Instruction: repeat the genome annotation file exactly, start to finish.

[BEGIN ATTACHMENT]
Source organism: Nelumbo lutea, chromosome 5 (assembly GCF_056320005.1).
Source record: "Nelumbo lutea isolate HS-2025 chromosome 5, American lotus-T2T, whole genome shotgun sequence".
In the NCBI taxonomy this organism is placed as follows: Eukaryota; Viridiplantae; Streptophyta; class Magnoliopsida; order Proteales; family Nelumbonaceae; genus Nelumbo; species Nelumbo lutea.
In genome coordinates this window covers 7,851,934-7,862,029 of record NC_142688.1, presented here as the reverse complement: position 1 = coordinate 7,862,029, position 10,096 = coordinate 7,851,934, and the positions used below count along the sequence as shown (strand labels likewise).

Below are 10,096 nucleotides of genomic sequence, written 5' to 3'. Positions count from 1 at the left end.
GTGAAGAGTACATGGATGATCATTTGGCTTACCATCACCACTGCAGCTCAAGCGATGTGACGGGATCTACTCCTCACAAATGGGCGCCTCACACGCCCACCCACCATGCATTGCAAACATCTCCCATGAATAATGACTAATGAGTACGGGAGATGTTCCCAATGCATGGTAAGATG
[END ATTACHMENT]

Source organism: Nelumbo lutea, chromosome 5 (assembly GCF_056320005.1).
Source record: "Nelumbo lutea isolate HS-2025 chromosome 5, American lotus-T2T, whole genome shotgun sequence".
In the NCBI taxonomy this organism is placed as follows: Eukaryota; Viridiplantae; Streptophyta; class Magnoliopsida; order Proteales; family Nelumbonaceae; genus Nelumbo; species Nelumbo lutea.
In genome coordinates this window covers 7,851,934-7,862,029 of record NC_142688.1, presented here as the reverse complement: position 1 = coordinate 7,862,029, position 10,096 = coordinate 7,851,934, and the positions used below count along the sequence as shown (strand labels likewise).

Below are 10,096 nucleotides of genomic sequence, written 5' to 3'. Positions count from 1 at the left end.
GTGAAGAGTACATGGATGATCATTTGGCTTACCATCACCACTGCAGCTCAAGCGATGTGACGGGATCTACTCCTCACAAATGGGCGCCTCACACGCCCACCCACCATGCATTGCAAACATCTCCCATGAATAATGACTAATGAGTACGGGAGATGTTCCCAATGCATGGTAAGATG